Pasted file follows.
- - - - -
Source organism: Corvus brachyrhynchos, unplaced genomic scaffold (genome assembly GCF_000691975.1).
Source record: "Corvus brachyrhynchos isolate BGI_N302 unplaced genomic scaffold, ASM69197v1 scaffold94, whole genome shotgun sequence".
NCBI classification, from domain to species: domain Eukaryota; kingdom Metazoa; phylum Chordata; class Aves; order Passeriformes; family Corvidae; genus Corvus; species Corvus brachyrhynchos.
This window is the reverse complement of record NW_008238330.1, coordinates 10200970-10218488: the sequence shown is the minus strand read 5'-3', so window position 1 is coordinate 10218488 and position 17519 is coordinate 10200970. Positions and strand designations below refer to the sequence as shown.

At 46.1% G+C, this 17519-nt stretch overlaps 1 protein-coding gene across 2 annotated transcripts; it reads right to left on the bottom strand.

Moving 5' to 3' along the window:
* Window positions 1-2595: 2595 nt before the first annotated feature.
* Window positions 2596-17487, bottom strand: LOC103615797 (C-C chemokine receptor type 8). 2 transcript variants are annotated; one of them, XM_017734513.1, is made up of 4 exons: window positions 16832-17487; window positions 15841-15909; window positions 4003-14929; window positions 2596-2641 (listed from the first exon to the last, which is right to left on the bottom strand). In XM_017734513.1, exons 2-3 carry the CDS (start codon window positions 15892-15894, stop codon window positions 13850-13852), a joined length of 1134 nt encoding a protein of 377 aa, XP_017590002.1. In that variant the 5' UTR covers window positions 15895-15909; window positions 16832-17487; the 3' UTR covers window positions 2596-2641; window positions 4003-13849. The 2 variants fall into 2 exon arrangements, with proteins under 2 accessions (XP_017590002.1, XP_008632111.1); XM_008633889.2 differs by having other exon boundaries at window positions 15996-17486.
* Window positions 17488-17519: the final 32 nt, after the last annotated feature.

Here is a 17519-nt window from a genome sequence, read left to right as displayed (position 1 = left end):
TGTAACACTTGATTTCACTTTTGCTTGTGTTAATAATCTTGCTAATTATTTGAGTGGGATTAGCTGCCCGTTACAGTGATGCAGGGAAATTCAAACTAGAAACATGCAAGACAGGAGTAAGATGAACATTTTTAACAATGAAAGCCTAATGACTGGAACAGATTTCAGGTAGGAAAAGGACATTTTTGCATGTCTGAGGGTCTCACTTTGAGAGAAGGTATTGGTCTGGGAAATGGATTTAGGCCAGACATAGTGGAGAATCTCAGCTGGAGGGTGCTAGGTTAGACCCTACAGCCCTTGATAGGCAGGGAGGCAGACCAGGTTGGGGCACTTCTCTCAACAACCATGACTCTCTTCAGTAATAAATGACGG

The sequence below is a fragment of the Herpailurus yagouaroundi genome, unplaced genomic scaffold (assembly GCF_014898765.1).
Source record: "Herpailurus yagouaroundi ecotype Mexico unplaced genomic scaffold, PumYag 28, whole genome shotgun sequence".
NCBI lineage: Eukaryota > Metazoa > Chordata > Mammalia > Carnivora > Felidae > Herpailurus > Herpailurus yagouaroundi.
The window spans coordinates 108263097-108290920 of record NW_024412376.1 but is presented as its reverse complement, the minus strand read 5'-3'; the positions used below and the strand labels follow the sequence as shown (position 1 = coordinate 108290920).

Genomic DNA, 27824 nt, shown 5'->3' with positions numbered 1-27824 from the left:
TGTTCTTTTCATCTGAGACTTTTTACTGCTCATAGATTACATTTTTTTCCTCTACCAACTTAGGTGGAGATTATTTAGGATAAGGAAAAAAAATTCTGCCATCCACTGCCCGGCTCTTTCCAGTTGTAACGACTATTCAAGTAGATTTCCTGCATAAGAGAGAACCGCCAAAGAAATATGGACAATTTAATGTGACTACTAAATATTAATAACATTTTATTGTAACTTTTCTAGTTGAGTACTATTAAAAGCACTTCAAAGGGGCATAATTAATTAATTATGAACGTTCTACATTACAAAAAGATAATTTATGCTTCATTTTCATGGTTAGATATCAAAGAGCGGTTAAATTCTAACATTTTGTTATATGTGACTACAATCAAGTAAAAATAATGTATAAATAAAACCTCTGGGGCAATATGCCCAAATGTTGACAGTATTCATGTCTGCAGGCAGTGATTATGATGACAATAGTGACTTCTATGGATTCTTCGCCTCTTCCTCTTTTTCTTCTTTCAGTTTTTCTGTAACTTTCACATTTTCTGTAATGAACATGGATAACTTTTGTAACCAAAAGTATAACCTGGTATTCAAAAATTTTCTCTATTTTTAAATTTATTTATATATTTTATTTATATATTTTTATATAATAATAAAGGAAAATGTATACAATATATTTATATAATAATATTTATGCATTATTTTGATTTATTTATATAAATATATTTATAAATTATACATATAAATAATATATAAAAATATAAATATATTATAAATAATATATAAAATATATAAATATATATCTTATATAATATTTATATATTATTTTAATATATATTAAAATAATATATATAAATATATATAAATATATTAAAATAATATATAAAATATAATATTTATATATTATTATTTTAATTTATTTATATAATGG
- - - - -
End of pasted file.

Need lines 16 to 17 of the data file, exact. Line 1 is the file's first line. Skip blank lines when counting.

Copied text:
Genomic DNA, 27824 nt, shown 5'->3' with positions numbered 1-27824 from the left:
TGTTCTTTTCATCTGAGACTTTTTACTGCTCATAGATTACATTTTTTTCCTCTACCAACTTAGGTGGAGATTATTTAGGATAAGGAAAAAAAATTCTGCCATCCACTGCCCGGCTCTTTCCAGTTGTAACGACTATTCAAGTAGATTTCCTGCATAAGAGAGAACCGCCAAAGAAATATGGACAATTTAATGTGACTACTAAATATTAATAACATTTTATTGTAACTTTTCTAGTTGAGTACTATTAAAAGCACTTCAAAGGGGCATAATTAATTAATTATGAACGTTCTACATTACAAAAAGATAATTTATGCTTCATTTTCATGGTTAGATATCAAAGAGCGGTTAAATTCTAACATTTTGTTATATGTGACTACAATCAAGTAAAAATAATGTATAAATAAAACCTCTGGGGCAATATGCCCAAATGTTGACAGTATTCATGTCTGCAGGCAGTGATTATGATGACAATAGTGACTTCTATGGATTCTTCGCCTCTTCCTCTTTTTCTTCTTTCAGTTTTTCTGTAACTTTCACATTTTCTGTAATGAACATGGATAACTTTTGTAACCAAAAGTATAACCTGGTATTCAAAAATTTTCTCTATTTTTAAATTTATTTATATATTTTATTTATATATTTTTATATAATAATAAAGGAAAATGTATACAATATATTTATATAATAATATTTATGCATTATTTTGATTTATTTATATAAATATATTTATAAATTATACATATAAATAATATATAAAAATATAAATATATTATAAATAATATATAAAATATATAAATATATATCTTATATAATATTTATATATTATTTTAATATATATTAAAATAATATATATAAATATATATAAATATATTAAAATAATATATAAAATATAATATTTATATATTATTATTTTAATTTATTTATATAATGG